Another Hero of the Civil Rights Movement You Probably Never Heard of (But Should Have)Historians/History
tags: civil rights, civil rights movement, Vel Phillips
Tula Connell, an historian of the United States focusing on 20th century labor and social movements, is author of "Conservative Counterrevolution: Challenging Liberalism in 1950s Milwaukee." Connell serves on the board of the Labor and Working Class History Association. A version of this article was first published in theMilwaukee Journal-Sentinel.
Vel Phillips at March on Milwaukee - By Voces de la Frontera from Milwaukee, USA, 2007, CC BY 2.0
Following the death this spring of Vel Phillips, the Milwaukee civil rights icon has been fittingly recognized for achieving many “firsts” as an African American and woman.
If you don’t live in Wisconsin you may never have heard of her. That’s a shame.
Phillips began breaking barriers in 1951, when she became the first African American woman to graduate from the University of Wisconsin law school. In her decades of public service, she was elected as the first African American and first woman to the Milwaukee Common (City) Council and in 1971, became the first woman judge in Milwaukee County. She won the race for secretary of state in 1978 and even now, she remains the only African American elected to statewide office in Wisconsin.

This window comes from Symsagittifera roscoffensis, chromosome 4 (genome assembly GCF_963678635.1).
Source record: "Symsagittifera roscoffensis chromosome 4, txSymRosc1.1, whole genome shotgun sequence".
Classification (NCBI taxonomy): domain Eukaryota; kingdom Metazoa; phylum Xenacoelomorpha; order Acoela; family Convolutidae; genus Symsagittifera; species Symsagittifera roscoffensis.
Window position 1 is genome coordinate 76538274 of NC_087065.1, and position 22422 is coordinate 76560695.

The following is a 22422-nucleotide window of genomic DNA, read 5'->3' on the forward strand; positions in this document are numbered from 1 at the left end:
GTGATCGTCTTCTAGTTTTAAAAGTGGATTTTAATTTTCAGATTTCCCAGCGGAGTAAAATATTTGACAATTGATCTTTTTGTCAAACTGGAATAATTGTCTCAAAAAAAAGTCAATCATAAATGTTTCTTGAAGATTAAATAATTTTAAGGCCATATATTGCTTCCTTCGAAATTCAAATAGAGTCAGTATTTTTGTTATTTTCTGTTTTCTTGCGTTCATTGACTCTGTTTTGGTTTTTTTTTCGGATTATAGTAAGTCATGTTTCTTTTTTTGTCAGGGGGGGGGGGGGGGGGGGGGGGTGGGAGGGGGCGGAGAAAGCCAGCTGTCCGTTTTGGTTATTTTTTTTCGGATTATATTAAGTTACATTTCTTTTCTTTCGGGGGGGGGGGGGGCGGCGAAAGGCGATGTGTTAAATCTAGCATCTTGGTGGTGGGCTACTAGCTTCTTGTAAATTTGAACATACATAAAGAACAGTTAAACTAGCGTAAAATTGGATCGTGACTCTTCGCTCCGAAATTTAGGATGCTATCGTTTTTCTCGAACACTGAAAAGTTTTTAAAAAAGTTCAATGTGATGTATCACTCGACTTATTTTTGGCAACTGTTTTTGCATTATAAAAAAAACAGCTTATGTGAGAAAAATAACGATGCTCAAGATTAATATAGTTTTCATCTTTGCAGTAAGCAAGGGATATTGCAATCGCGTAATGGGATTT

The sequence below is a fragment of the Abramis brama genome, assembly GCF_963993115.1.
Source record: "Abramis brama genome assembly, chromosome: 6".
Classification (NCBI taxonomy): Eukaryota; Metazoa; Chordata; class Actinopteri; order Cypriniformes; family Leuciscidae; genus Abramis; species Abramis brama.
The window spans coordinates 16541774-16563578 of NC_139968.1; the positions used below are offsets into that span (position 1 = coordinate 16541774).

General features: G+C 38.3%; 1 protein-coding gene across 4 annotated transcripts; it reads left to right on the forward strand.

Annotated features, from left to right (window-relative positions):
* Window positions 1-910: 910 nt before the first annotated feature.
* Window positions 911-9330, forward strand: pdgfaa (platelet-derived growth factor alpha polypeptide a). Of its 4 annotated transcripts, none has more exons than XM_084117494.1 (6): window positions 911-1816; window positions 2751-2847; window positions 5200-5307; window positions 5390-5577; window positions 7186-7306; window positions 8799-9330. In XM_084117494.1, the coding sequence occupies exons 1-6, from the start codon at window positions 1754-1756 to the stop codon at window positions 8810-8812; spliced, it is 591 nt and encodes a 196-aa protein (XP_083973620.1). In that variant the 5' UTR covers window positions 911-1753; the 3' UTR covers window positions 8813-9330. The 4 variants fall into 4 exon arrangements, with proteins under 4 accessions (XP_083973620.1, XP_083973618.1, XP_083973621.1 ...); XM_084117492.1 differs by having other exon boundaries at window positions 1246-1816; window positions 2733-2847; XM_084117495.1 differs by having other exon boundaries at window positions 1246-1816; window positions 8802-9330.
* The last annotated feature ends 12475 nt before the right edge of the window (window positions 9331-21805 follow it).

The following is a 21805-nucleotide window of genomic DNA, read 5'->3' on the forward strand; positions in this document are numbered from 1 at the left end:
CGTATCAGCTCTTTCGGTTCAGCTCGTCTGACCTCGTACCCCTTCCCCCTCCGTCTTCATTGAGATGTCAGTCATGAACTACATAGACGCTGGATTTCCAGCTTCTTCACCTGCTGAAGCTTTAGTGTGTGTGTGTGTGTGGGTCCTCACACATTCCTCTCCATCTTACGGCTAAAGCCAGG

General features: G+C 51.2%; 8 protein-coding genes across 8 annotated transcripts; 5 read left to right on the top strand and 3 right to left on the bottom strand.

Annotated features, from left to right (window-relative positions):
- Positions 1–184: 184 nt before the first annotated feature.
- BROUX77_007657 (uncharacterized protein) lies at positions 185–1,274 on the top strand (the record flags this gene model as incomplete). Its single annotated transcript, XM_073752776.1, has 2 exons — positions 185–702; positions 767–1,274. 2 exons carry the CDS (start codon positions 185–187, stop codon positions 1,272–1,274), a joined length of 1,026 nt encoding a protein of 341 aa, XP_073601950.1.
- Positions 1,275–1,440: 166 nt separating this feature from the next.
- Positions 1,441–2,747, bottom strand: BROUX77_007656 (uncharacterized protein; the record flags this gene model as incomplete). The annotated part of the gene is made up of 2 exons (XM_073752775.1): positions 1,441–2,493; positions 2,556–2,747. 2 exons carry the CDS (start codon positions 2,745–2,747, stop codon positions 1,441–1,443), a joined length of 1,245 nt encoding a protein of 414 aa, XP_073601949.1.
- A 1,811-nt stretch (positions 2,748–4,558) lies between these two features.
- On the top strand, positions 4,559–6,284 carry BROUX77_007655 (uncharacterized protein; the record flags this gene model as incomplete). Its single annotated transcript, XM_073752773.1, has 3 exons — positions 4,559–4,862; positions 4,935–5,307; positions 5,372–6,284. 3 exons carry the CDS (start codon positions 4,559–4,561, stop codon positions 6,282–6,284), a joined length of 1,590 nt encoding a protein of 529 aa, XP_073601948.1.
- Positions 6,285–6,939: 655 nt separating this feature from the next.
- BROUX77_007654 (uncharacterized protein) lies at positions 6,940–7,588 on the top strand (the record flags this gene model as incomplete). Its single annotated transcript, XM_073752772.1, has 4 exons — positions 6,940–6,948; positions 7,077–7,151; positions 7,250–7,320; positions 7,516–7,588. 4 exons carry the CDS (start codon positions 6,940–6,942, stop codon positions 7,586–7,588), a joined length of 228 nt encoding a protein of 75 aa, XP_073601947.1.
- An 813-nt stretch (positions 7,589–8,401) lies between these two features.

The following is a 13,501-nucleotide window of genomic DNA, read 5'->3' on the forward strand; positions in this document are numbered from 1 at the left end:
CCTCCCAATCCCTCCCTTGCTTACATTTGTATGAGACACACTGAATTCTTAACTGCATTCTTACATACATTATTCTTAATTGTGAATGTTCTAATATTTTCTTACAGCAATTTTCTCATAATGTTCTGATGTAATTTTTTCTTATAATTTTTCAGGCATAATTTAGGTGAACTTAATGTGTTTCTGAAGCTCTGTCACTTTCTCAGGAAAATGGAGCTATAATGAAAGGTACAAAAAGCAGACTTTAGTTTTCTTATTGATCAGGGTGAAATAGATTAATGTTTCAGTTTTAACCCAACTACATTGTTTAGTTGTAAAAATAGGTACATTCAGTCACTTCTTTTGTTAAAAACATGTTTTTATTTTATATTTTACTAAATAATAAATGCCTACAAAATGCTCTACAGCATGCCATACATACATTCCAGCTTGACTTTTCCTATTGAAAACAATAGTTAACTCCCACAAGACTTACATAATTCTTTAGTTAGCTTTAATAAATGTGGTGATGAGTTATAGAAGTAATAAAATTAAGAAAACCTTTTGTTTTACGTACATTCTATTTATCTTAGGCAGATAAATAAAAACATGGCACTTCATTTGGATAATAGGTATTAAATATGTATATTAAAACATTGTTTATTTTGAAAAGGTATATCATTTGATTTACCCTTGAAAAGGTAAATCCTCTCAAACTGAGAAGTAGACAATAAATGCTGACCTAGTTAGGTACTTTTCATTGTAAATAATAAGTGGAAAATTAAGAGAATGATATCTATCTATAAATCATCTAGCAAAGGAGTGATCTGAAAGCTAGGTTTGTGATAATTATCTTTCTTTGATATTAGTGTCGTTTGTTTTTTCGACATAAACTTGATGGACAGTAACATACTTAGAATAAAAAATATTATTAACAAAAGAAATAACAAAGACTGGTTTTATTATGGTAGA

In the 1960s, she helped lead more than 200 consecutive nights of marches for fair housing, enduring verbal abuse and assaults with bricks, bottles and urine. As a 15-year Milwaukee Common Council member, Phillips repeatedly introduced fair housing legislation, only to have it voted down 18–1, as she cast the sole supporting vote.
Yet Phillips’s life also offers a unique and timely look at the intersection of race and gender. While much of her public efforts centered on advancing the rights of African Americans, her personal struggles often involved achieving equal acceptance as a woman.
Phillips’s public service began in the 1956 Milwaukee municipal primaries. Even as the city’s 1956 mayoral election became nationally known for its unbridled verbal attacks on African Americans (Time Magazine described the racist campaign against Mayor Frank Zeidler as “The Shame of Milwaukee”) the municipal elections that year provided an ironic twist: Voters elected Phillips to the Common Council. Over the years, other African Americans had run for council in the largely black ward Phillips sought to represent, so the issue of race did not generate animosity in the campaign as it did in the mayoral race. But Phillips recognized her other “handicap”— that of being a woman — likely would be the biggest barrier.
Phillips made good use of her gender-neutral first name (shortened from Velvalea), instructing campaign volunteers to stump for “Vel Phillips, an attorney” as they handed out literature that intentionally did not include her photo so as not to reveal her gender.